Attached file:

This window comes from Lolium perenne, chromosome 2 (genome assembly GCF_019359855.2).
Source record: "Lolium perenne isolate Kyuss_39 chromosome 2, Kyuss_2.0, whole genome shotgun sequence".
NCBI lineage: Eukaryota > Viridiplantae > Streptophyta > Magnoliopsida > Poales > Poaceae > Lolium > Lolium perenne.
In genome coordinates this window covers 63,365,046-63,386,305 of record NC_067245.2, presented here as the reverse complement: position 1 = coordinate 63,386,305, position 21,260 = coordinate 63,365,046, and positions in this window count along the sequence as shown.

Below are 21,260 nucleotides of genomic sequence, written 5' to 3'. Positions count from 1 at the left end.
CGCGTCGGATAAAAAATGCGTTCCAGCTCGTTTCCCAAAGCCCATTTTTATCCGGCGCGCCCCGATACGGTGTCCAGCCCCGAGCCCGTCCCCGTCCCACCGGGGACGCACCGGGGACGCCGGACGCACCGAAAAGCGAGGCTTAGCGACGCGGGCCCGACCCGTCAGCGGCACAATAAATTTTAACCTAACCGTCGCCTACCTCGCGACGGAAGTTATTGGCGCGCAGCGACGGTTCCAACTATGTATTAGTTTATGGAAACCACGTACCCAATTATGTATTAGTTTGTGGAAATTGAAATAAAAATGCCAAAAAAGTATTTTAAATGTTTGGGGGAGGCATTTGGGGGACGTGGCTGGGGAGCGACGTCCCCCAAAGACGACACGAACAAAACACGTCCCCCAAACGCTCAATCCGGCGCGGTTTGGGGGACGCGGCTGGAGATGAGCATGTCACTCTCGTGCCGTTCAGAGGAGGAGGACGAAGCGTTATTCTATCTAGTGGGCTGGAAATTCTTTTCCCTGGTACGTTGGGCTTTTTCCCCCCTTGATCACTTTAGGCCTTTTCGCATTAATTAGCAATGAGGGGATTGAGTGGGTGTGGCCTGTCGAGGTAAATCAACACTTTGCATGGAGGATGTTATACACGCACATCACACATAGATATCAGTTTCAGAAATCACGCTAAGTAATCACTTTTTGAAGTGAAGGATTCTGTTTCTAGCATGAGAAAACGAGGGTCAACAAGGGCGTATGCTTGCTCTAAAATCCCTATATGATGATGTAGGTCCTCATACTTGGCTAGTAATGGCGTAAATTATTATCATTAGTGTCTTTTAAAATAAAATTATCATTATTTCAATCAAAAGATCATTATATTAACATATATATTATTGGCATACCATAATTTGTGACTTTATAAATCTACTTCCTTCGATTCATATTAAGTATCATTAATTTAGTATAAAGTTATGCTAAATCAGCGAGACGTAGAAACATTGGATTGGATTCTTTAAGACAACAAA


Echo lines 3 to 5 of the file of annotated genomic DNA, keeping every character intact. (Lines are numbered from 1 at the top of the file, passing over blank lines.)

NCBI lineage: Eukaryota > Viridiplantae > Streptophyta > Magnoliopsida > Poales > Poaceae > Lolium > Lolium perenne.
In genome coordinates this window covers 63,365,046-63,386,305 of record NC_067245.2, presented here as the reverse complement: position 1 = coordinate 63,386,305, position 21,260 = coordinate 63,365,046, and positions in this window count along the sequence as shown.

Below are 21,260 nucleotides of genomic sequence, written 5' to 3'. Positions count from 1 at the left end.